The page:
A pair of moderate earthquakes shook northwest Oklahoma late Wednesday night, part of a swarm of Sooner State temblors that has produced more than two dozen quakes in less than 24 hours.
A 4.7-magnitude tremor was followed 30 seconds later by another 4.8-magnitude quake centered in a sparsely populated area about 20 miles northwest of Fairview, Oklahoma, about 97 miles northwest of Oklahoma City. The quakes struck at depths of 2.1 and 3.7 miles below the surface.
The 4.8-magnitude quake was the strongest in the Sooner State since the November 2011 swarm that included the state’s strongest on record, a 5.6-magnitude temblor in Prague on Nov. 6, 2011. It was the fourth strongest quake on record in Oklahoma, according to the Oklahoma Geological Survey (OGS).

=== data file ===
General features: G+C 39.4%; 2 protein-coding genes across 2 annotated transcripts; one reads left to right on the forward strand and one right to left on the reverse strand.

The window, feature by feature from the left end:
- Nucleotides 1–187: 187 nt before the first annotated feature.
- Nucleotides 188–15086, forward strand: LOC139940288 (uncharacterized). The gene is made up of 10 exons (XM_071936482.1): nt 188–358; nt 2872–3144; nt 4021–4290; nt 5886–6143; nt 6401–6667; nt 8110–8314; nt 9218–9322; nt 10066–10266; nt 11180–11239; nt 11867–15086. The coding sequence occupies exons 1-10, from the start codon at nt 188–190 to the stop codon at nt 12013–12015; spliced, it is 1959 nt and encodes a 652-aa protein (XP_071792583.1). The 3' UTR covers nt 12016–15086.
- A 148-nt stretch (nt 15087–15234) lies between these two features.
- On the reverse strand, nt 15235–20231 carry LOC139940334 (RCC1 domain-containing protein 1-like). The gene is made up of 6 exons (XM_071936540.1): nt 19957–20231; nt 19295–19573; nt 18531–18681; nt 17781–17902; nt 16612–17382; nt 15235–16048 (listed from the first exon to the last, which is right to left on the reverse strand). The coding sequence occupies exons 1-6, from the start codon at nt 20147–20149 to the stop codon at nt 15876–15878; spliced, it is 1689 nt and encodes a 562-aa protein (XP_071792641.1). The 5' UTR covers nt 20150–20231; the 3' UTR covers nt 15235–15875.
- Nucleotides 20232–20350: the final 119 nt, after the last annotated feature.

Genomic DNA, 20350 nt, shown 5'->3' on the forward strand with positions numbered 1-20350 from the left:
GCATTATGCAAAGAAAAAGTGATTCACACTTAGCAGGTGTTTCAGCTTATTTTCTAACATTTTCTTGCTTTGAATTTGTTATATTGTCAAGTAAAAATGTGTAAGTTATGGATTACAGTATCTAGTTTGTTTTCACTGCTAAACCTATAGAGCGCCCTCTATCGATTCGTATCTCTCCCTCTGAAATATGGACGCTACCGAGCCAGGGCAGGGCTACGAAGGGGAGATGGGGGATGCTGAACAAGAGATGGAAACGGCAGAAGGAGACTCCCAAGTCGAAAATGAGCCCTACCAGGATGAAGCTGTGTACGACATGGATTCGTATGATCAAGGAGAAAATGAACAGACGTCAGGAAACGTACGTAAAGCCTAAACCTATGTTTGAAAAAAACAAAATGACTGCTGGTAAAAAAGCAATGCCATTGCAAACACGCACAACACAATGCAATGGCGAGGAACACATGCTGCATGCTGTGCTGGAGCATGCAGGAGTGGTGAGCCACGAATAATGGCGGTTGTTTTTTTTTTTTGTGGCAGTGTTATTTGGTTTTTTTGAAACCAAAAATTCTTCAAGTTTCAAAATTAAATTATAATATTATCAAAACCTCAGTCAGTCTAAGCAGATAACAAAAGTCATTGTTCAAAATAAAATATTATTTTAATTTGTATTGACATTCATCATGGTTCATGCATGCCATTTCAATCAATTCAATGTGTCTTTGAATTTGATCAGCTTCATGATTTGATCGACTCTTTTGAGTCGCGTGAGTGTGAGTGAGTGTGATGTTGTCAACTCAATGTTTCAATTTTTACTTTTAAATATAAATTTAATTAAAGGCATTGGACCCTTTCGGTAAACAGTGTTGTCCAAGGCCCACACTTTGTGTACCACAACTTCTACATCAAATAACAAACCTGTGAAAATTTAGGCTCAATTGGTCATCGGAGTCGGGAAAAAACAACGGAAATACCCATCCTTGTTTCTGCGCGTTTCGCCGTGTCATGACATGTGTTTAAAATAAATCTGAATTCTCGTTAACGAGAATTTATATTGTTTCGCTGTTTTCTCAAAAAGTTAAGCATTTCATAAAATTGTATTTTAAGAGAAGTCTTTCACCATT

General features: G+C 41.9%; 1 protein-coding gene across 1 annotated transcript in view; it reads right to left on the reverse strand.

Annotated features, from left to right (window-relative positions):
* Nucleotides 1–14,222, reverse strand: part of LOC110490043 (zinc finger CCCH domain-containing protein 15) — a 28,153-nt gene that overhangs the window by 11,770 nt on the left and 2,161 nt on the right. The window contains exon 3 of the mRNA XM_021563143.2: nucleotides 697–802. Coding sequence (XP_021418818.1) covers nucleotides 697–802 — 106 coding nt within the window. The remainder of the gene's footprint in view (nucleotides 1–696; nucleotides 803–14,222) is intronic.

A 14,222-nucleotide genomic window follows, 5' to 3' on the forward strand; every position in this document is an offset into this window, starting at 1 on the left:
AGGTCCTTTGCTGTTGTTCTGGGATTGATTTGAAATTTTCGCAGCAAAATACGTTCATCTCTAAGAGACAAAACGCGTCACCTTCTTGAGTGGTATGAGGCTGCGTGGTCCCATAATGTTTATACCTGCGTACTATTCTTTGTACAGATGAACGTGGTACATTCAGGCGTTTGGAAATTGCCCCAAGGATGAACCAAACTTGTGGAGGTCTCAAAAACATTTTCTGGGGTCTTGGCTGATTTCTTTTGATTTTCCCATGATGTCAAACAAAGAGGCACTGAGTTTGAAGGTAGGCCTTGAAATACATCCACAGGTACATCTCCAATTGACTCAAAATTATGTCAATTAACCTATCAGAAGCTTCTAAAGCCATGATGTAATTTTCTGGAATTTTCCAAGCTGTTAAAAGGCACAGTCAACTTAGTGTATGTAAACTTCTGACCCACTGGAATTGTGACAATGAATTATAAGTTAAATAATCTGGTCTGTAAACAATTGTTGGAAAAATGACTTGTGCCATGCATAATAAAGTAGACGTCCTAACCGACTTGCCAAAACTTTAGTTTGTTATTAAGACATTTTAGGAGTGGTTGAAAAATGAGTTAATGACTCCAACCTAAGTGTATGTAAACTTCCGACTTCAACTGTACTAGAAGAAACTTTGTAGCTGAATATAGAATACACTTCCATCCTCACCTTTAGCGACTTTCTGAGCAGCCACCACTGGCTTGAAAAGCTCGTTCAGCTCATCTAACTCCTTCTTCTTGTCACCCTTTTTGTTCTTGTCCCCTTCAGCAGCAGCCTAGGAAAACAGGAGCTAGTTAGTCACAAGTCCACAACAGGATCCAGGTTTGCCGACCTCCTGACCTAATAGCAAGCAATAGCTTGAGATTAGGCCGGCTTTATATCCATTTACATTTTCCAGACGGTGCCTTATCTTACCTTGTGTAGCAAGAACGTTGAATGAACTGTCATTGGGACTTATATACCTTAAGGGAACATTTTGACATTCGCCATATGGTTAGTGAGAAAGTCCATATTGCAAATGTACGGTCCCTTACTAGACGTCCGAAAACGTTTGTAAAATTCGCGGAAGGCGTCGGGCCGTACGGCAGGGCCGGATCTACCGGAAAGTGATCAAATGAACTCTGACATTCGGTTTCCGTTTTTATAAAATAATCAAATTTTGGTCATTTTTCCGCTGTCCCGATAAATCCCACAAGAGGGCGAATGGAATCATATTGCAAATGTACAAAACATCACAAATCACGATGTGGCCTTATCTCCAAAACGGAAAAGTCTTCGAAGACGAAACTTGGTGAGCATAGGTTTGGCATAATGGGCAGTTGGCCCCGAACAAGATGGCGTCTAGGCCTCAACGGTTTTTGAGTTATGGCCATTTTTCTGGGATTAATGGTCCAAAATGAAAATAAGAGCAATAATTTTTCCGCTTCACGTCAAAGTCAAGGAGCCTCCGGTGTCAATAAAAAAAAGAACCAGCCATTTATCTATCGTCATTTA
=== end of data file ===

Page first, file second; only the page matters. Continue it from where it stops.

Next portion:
This was one of 30 separate earthquakes of magnitude 2.5 or greater reported in Oklahoma within a 19-hour span from Wednesday evening through early Thursday afternoon. Twenty-seven of those, including the two strongest quakes mentioned above, were clustered in southern Woods County.
In 2015, 907 quakes of magnitude 3.0 or greater were reported in Oklahoma, up from 584 in 2014, according to KFOR-TV.
There were only 42 such earthquakes in the state in 2010 and 1 such tremor in 2005.
According to the USGS, there have been 30 such earthquakes already in 2016, the most recent being a preliminary magnitude-4.0 tremor near Fairview at 1:59 p.m. Thursday.
And its only the 8th January 2016.
And just if you think the onset of fracking and the increase in quakes was just a coincidence – here is a plot of the number of quakes over time.